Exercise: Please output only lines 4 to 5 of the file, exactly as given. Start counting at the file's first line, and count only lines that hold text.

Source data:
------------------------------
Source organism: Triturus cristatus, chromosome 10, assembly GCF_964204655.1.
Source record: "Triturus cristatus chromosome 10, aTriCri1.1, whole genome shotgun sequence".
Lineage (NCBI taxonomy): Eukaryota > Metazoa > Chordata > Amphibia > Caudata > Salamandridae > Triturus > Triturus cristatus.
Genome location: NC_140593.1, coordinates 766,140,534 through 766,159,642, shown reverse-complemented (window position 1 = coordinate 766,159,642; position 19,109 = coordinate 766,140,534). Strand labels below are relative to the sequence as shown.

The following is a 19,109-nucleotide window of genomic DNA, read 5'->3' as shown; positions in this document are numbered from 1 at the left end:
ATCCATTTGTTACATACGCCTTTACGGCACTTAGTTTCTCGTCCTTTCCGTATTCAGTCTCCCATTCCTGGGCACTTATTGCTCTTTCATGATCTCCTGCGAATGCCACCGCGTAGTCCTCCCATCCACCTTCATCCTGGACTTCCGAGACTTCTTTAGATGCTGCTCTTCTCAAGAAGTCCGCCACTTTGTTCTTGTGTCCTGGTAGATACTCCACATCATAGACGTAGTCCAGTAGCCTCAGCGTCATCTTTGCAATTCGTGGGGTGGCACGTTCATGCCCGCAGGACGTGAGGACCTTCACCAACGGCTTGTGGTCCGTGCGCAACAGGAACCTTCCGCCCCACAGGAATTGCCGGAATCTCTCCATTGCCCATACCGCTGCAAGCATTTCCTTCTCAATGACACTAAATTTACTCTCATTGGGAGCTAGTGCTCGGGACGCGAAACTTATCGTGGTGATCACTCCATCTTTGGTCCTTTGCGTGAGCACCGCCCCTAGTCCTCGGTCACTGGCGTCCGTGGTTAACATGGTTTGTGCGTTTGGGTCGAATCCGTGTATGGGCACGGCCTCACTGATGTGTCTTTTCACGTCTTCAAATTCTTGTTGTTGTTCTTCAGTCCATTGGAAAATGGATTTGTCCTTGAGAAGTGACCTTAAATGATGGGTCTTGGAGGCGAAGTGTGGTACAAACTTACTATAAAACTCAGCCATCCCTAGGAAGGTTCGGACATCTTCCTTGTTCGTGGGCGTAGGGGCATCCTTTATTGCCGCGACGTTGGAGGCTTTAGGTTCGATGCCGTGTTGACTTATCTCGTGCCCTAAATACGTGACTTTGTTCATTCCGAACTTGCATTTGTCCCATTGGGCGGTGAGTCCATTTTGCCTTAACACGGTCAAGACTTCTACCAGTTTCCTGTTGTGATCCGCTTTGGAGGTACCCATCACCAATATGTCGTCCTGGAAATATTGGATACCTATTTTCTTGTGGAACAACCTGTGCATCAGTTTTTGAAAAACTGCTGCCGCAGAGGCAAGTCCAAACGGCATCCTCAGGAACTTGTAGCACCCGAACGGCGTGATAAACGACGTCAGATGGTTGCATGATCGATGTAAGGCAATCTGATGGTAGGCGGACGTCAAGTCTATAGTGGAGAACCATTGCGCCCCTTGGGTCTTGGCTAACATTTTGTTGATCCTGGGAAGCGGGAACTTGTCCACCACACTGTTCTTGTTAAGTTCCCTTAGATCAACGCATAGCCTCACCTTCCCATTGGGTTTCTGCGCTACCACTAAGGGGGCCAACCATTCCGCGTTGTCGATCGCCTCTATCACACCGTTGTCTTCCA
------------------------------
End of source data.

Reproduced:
Genome location: NC_140593.1, coordinates 766,140,534 through 766,159,642, shown reverse-complemented (window position 1 = coordinate 766,159,642; position 19,109 = coordinate 766,140,534). Strand labels below are relative to the sequence as shown.

The following is a 19,109-nucleotide window of genomic DNA, read 5'->3' as shown; positions in this document are numbered from 1 at the left end: